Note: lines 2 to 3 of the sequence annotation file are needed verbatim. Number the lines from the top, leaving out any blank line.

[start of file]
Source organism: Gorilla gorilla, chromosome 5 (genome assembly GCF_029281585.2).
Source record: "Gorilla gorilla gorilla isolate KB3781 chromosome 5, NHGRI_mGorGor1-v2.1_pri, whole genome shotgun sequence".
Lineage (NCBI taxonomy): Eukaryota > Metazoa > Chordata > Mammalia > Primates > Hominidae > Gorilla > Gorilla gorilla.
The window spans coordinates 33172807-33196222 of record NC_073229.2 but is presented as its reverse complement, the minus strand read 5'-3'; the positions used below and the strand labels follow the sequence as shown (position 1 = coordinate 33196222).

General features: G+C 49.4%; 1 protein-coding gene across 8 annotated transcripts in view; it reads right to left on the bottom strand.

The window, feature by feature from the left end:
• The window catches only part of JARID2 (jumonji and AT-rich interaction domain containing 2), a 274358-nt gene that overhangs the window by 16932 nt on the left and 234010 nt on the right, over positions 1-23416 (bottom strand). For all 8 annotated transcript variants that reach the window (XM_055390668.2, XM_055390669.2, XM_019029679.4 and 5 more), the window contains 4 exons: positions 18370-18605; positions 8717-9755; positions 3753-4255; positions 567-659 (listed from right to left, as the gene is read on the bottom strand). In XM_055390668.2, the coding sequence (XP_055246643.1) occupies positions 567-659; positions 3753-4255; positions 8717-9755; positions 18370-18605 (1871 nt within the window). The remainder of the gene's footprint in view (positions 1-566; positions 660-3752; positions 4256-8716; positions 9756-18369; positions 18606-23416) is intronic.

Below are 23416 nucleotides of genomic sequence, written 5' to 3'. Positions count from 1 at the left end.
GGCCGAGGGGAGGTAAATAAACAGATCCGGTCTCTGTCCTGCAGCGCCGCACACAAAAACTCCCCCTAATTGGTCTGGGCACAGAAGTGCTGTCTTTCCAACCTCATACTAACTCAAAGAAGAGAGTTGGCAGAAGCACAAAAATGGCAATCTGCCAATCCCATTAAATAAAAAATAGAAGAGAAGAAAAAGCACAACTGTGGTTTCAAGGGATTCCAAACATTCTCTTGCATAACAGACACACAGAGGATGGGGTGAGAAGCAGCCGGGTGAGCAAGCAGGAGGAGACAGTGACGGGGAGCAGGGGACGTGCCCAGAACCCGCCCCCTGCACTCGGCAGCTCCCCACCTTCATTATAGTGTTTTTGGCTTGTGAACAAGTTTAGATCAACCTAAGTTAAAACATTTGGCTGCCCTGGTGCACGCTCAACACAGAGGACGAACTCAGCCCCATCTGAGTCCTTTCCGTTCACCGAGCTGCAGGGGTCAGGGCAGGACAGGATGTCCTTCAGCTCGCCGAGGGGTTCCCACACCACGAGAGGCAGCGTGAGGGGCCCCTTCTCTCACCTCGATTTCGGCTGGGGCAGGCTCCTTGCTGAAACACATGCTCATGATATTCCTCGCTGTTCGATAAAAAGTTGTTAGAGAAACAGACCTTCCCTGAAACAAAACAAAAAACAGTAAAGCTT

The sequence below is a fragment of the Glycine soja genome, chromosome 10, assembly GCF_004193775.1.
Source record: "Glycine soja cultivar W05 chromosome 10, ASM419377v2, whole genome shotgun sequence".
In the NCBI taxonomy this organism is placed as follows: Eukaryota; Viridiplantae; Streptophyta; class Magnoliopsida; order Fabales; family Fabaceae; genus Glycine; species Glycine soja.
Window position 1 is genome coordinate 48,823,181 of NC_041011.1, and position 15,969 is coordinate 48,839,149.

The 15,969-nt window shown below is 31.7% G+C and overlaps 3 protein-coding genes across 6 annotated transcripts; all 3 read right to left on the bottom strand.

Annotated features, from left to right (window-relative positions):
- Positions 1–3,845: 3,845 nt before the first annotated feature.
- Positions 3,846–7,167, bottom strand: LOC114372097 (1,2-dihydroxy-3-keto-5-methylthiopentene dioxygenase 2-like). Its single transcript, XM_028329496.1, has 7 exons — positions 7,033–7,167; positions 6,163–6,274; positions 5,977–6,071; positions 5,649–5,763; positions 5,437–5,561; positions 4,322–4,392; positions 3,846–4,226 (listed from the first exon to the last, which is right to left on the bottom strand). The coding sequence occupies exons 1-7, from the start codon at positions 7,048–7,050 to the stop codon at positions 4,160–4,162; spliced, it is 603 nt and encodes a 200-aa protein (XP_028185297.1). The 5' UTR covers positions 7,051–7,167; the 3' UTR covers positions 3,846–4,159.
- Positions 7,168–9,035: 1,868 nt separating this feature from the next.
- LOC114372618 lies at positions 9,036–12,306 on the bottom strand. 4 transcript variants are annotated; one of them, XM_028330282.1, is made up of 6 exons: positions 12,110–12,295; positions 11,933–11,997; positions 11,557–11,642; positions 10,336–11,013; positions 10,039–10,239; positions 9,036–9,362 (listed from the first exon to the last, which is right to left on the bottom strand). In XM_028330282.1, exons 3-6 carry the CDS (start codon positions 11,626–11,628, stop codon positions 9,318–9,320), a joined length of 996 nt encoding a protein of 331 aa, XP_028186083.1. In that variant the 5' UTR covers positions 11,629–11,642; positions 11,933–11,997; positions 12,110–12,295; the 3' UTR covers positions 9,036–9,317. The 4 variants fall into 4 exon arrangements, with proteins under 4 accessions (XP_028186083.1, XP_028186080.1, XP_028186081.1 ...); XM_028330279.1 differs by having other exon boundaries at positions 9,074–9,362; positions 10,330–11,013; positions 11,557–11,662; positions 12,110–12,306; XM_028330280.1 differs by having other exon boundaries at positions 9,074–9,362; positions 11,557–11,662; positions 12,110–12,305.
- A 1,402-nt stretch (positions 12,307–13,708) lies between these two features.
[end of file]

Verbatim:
Source record: "Gorilla gorilla gorilla isolate KB3781 chromosome 5, NHGRI_mGorGor1-v2.1_pri, whole genome shotgun sequence".
Lineage (NCBI taxonomy): Eukaryota > Metazoa > Chordata > Mammalia > Primates > Hominidae > Gorilla > Gorilla gorilla.